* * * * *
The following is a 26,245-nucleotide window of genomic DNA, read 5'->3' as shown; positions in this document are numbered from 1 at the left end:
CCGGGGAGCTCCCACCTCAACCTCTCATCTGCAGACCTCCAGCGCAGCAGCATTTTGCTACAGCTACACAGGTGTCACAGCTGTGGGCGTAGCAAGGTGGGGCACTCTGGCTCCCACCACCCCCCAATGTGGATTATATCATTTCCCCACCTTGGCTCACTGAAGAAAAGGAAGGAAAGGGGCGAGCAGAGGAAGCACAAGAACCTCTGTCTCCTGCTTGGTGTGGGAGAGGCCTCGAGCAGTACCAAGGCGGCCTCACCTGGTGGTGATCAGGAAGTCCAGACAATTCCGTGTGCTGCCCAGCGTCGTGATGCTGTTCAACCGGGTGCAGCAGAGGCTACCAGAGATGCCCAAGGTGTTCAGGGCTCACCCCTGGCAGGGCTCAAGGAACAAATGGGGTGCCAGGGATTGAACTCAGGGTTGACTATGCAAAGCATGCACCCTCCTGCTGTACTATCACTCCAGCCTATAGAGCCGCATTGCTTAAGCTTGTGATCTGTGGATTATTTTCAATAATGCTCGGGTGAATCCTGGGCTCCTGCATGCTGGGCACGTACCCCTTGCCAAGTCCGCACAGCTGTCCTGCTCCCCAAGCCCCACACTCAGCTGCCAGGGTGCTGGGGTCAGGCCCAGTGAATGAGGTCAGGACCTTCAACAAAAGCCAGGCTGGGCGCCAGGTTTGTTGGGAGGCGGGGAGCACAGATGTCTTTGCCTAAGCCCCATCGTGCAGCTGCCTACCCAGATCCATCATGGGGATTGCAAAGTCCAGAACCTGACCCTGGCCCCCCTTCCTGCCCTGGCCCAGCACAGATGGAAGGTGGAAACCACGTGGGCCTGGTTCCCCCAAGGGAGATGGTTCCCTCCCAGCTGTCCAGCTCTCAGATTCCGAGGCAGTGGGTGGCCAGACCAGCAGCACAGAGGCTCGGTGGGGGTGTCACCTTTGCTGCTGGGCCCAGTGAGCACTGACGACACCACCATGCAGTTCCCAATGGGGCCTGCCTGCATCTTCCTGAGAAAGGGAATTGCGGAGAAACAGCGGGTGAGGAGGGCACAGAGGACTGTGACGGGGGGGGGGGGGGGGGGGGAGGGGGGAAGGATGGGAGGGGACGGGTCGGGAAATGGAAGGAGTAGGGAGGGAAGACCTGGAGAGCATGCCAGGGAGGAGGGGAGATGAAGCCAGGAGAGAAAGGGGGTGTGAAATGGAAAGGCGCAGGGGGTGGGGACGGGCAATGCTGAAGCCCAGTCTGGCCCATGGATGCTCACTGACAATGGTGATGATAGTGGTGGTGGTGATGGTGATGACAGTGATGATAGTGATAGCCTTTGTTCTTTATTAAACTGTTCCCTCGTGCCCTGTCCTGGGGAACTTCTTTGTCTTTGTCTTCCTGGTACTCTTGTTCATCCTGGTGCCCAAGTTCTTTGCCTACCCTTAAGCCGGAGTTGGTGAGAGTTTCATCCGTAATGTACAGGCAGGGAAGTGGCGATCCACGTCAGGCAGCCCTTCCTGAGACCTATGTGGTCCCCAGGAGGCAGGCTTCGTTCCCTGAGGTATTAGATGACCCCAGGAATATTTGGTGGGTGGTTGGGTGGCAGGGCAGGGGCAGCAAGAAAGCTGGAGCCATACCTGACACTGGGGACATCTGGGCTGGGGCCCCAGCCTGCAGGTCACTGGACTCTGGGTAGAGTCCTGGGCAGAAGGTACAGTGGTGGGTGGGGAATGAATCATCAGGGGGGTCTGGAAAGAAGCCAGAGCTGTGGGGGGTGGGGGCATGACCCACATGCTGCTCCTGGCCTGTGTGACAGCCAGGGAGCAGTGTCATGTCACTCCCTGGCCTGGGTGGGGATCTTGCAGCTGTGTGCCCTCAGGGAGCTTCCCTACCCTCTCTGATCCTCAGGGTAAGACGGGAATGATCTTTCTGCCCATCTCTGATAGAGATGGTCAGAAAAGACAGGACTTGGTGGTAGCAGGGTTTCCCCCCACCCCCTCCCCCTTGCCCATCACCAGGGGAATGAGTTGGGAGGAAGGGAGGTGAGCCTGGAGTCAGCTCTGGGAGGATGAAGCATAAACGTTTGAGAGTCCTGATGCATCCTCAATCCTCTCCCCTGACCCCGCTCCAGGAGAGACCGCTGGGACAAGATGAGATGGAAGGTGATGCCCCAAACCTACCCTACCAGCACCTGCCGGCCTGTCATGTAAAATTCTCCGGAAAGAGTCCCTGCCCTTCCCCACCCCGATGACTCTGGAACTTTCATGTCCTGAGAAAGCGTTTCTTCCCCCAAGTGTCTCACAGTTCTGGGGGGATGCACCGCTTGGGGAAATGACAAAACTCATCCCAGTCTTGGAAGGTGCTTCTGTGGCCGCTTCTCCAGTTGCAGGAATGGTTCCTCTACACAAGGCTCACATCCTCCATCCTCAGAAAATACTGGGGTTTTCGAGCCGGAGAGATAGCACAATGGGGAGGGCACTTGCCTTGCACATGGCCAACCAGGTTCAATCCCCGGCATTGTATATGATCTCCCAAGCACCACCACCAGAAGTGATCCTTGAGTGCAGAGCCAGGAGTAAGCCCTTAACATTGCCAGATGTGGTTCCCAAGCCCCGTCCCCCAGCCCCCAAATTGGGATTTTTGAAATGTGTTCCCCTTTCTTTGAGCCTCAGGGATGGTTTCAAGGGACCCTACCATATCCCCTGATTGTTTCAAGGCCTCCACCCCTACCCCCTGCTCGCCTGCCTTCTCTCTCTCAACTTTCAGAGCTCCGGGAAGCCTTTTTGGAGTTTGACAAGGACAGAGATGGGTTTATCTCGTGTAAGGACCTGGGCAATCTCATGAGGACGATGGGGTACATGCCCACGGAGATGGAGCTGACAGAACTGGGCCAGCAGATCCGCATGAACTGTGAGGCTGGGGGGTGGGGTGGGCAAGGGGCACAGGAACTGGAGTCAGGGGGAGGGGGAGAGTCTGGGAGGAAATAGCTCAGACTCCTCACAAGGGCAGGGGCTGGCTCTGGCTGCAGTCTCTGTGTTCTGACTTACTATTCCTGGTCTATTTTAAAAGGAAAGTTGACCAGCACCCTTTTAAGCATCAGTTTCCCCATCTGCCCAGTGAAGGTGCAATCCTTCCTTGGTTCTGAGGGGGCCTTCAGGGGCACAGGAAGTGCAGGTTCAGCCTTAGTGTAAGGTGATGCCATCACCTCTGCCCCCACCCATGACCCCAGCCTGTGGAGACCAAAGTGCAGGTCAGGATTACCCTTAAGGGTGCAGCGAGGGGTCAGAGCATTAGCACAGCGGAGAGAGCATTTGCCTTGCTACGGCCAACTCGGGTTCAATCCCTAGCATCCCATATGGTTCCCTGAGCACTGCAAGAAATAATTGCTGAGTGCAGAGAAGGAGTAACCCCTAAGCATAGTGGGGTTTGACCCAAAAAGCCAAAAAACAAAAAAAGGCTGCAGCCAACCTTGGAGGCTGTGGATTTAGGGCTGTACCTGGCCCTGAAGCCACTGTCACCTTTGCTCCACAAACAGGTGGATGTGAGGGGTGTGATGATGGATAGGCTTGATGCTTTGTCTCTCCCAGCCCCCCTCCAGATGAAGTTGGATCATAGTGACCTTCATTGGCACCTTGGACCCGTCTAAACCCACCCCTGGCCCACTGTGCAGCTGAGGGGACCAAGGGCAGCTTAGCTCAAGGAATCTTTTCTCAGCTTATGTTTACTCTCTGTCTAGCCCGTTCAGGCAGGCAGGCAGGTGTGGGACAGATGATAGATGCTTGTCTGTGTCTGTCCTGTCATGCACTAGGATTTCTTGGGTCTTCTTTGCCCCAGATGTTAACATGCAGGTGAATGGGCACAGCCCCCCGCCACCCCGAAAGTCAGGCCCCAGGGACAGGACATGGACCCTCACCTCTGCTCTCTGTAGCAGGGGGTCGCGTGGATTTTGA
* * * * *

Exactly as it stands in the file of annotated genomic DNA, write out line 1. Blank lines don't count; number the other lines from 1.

The following is a 26,245-nucleotide window of genomic DNA, read 5'->3' as shown; positions in this document are numbered from 1 at the left end: